The PTO Canadian Open action continues on Sunday with a stellar men’s field battling for the $1m prize purse in Edmonton.
As in the women’s race, the men will fight it out for a chunk of the massive $1m prize purse. As Kristian Blummenfelt said in the Race Week video series – for the winner it’s 100k for $100k.
Live coverage of the race starts at 12:30am local time (18:30 UTC). If you’re in Europe or the Indian Subcontinent, the race will be broadcast live exclusively on Eurosport. For the rest of the world, you can watch either via desktop or app on PTO+. Check out our How To Watch page for full listings.
As well as deep competition with one of the best fields we’ve ever seen lining up, the race course itself will add a huge challenge on the bike once the athletes leave the water after 2km in Hawrelak Park Lake. Technical with four laps featuring tight turns, sharp climbs and fast descents, there isn’t a moment of let-up or the chance for athletes to get their heads down over the 80km course. On the run, it’s four laps again, the mixed terrain and wooded setting providing a beautifully fast finish.
The men’s race has an abundance of talent, all striving to clinch the first PTO Tour title in history. Here’s a run-down of some of the highest-ranked athletes to watch out for.
PTO World #1 Kristian Blummenfelt has almost conquered triathlon in just two seasons. The Olympic Champion, IM world champ and World Triathlon Champion will be seeking to add the PTO Canadian Open to his prestigious palmares.
Fellow Norwegian Gustav Iden (PTO World #3) is likely to be Blummenfelt’s biggest competition. The two-time 70.3 world champion and PTO 2020 Championship winner is undefeated at middle distance racing. “It’s not like you forget you’re friends out there,” said Iden of his training partner during the press conference. “But I think the will to win is quite strong in both of us. So I don’t think we’ll give each other too much slack towards the end of the race. I guess, at the start, maybe, but when things get really tough towards the last few Ks of the run, I think all logic just goes out the window and you just want to finish first.”
Lionel ‘No Limits’ Sanders (PTO World #5) might be Canadian but he trains ‘Norwegian style’ under coach Mikal Iden (brother of Gustav). He was clear what beating Iden and Blummenfelt would mean to him: “These guys to my right – and Brownlee as well, obviously – are the best guys in the world, truly. So it would mean more than anything I’ve accomplished in my career, most definitely.
“It’s not that fun finishing second, I’ve got lots of seconds. I would like to be gunning for the win so there’s only one way to do it and it’s to absolutely destroy the bike. Yes the back-half of the run gets extremely painful because of it, but that’s part of the game plan.”
Matt Hanson moved up to PTO World #10 after a sensation race at IM Des Moines where the US athlete showed he could bike with the best of them, taking the day’s fastest split. Add in the astonishing run pace he showed at the PTO 2020 Championship and Hanson is not one to be underestimated.
Jackson Laundry (PTO World #17) will be wanting to take the top spot and beat fellow Canadian Sanders into the bargain. He’s already achieved that feat once this season at 70.3 Oceanside, so the rest of the field is sure to watch him closely in this home-soil race.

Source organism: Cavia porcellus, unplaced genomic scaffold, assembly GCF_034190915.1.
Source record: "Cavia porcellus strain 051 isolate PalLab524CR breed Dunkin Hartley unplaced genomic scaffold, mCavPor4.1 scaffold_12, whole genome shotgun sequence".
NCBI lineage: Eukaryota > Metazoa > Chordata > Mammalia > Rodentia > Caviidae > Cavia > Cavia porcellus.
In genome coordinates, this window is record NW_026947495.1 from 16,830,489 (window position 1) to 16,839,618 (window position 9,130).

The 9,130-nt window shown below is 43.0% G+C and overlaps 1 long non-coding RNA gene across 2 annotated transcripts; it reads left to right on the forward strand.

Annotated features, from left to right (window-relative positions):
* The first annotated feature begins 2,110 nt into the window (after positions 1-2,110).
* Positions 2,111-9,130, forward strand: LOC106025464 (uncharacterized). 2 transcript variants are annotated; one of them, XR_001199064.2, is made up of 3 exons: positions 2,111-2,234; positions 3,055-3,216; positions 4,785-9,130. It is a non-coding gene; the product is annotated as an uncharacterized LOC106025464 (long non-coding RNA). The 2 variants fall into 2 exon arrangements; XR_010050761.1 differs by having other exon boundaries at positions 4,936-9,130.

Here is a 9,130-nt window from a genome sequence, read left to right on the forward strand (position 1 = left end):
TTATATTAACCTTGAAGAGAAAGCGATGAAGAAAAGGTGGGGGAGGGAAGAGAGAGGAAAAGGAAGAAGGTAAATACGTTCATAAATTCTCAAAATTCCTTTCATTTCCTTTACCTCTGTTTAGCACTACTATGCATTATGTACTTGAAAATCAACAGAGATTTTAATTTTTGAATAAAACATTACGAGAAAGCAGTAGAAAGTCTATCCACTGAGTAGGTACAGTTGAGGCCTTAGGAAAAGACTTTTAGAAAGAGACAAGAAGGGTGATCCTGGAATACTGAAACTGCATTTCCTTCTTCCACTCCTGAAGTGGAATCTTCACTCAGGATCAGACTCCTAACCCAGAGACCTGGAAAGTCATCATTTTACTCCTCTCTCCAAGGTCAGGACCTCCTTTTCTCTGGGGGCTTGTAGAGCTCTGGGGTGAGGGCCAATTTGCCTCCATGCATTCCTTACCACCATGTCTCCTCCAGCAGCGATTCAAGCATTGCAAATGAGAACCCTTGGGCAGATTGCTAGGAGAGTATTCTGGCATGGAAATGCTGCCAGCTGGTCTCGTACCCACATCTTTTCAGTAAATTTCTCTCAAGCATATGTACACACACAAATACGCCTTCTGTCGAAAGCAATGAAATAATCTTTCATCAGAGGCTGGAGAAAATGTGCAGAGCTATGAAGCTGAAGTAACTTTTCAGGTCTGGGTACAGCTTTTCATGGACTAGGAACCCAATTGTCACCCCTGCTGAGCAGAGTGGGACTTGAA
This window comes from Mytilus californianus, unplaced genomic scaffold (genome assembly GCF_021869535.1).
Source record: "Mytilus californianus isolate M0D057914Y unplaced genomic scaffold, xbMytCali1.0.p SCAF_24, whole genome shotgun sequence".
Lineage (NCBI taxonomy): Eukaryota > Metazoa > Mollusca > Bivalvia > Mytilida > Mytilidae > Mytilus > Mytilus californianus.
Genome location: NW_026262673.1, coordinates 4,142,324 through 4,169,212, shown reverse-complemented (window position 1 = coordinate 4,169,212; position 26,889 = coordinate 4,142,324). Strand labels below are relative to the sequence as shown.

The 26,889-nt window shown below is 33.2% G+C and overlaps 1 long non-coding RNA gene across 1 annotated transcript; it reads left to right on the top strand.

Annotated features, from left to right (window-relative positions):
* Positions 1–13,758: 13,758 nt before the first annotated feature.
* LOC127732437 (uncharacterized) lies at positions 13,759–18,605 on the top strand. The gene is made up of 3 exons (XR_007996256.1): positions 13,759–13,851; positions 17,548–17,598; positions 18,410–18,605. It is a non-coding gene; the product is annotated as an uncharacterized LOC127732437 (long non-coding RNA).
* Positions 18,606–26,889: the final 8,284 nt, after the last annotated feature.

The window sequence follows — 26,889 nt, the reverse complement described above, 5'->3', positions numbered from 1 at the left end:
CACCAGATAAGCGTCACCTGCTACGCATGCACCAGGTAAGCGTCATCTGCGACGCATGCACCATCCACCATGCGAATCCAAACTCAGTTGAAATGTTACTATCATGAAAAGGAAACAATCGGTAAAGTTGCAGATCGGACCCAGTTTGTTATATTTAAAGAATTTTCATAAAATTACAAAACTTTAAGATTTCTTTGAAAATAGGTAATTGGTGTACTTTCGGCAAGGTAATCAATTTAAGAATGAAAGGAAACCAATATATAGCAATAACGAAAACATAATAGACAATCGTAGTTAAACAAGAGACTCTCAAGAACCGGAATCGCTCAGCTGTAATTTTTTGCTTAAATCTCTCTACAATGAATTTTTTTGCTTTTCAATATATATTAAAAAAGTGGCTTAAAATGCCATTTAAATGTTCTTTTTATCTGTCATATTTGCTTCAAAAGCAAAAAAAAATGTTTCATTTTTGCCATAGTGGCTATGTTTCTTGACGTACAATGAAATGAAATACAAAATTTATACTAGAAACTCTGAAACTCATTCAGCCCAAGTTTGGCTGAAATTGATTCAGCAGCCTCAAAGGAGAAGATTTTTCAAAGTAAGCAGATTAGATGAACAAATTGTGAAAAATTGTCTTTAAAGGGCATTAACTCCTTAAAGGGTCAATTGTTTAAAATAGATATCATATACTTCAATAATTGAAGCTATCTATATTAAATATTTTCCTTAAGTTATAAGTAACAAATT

Ben Kanute (PTO World #18) is one of the sport’s most versatile athletes and is sure to feature throughout the day. A veteran of World Triathlon competition – and the technical ability that goes with it – the course could suit Kanute perfectly making him a real threat.
The depth of field far from stops there with up-and-comer Sam Laidlow (PTO World #20) knocking on the door of a world-beating performance, plus the triple threat from down under of Australia’s Max Neumann (PTO World #23), Sam Appleton (PTO World #24) and Kiwi Kyle Smith (PTO World #25).
Viewers should also keep an eye out for South Africa’s Henri Schoeman – an all-around star with a super swim who’s also an Olympic medallist.
While he’s not highly ranked right now having not raced for a while, no-one will be underestimating double Olympic Champion Alistair Brownlee, who was a late entrant to the event. “I feel healthy, although maybe not that fit,” said Brownlee. “I’m absolutely delighted to be here. I’m happy to be injury free and looking forward to racing as hard as I can and just enjoying it. I also think it’s a great opportunity to support this first event of the PTO Tour, which I think is a fantastic project and I felt like it was important to be here from that aspect as well.
“I’ve been a triathlete since I was eight years old and when I was 16 I remember [being] sat in a careers class in school… you’re going along the table: I want to be a brain surgeon, I want to be a lawyer or whatever, and I said, ‘I want to be a professional triathlete,’ and the teacher said, ‘Is that even possible, boy?’ And I said, ‘I don’t know to be honest but I’m going to give it a go.
“Nearly 20 years later, I have managed to be a professional triathlete. But still, I think there’s a long way that triathlon can go in terms of commercialising the sport and providing opportunities for exposure and earning for elite athletes, especially in the long-distance side of it. There are some phenomenal athletes and I think there are great stories to be told, there are great athletes to watch and for fans to follow and there needs to be a format to do that. I think the PTO is bringing that and pushing up every other organisation’s game around it.”
That covers just a few of the men lining up in Edmonton with plenty more who’re sure to factor into race proceedings. Check out the full men’s start list below to see the full field vying to be called the PTO Canadian Open champion.